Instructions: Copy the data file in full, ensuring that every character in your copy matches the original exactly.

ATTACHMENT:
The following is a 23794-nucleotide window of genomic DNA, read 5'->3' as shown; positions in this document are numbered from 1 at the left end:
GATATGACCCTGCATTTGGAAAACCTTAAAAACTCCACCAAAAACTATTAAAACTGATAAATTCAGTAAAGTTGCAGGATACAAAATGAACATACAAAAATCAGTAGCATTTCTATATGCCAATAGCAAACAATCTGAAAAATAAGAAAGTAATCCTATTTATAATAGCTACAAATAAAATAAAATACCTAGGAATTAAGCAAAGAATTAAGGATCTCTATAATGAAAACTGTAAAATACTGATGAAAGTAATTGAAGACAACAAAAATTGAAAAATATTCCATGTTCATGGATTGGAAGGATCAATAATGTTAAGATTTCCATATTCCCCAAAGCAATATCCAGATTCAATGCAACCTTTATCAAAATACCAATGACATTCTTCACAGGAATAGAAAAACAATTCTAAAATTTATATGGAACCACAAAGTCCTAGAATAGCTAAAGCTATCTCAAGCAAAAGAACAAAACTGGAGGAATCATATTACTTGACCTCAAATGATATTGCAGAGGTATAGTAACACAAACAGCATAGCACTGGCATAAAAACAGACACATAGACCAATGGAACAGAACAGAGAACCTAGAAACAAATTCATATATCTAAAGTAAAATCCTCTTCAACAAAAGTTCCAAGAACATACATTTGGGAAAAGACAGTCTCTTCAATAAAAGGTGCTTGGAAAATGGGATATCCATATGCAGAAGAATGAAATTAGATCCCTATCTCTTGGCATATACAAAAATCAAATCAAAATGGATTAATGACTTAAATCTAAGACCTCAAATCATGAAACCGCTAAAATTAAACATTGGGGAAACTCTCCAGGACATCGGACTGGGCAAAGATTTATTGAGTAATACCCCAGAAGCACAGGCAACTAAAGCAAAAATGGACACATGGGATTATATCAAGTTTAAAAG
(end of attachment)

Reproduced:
The following is a 23794-nucleotide window of genomic DNA, read 5'->3' as shown; positions in this document are numbered from 1 at the left end:
GATATGACCCTGCATTTGGAAAACCTTAAAAACTCCACCAAAAACTATTAAAACTGATAAATTCAGTAAAGTTGCAGGATACAAAATGAACATACAAAAATCAGTAGCATTTCTATATGCCAATAGCAAACAATCTGAAAAATAAGAAAGTAATCCTATTTATAATAGCTACAAATAAAATAAAATACCTAGGAATTAAGCAAAGAATTAAGGATCTCTATAATGAAAACTGTAAAATACTGATGAAAGTAATTGAAGACAACAAAAATTGAAAAATATTCCATGTTCATGGATTGGAAGGATCAATAATGTTAAGATTTCCATATTCCCCAAAGCAATATCCAGATTCAATGCAACCTTTATCAAAATACCAATGACATTCTTCACAGGAATAGAAAAACAATTCTAAAATTTATATGGAACCACAAAGTCCTAGAATAGCTAAAGCTATCTCAAGCAAAAGAACAAAACTGGAGGAATCATATTACTTGACCTCAAATGATATTGCAGAGGTATAGTAACACAAACAGCATAGCACTGGCATAAAAACAGACACATAGACCAATGGAACAGAACAGAGAACCTAGAAACAAATTCATATATCTAAAGTAAAATCCTCTTCAACAAAAGTTCCAAGAACATACATTTGGGAAAAGACAGTCTCTTCAATAAAAGGTGCTTGGAAAATGGGATATCCATATGCAGAAGAATGAAATTAGATCCCTATCTCTTGGCATATACAAAAATCAAATCAAAATGGATTAATGACTTAAATCTAAGACCTCAAATCATGAAACCGCTAAAATTAAACATTGGGGAAACTCTCCAGGACATCGGACTGGGCAAAGATTTATTGAGTAATACCCCAGAAGCACAGGCAACTAAAGCAAAAATGGACACATGGGATTATATCAAGTTTAAAAG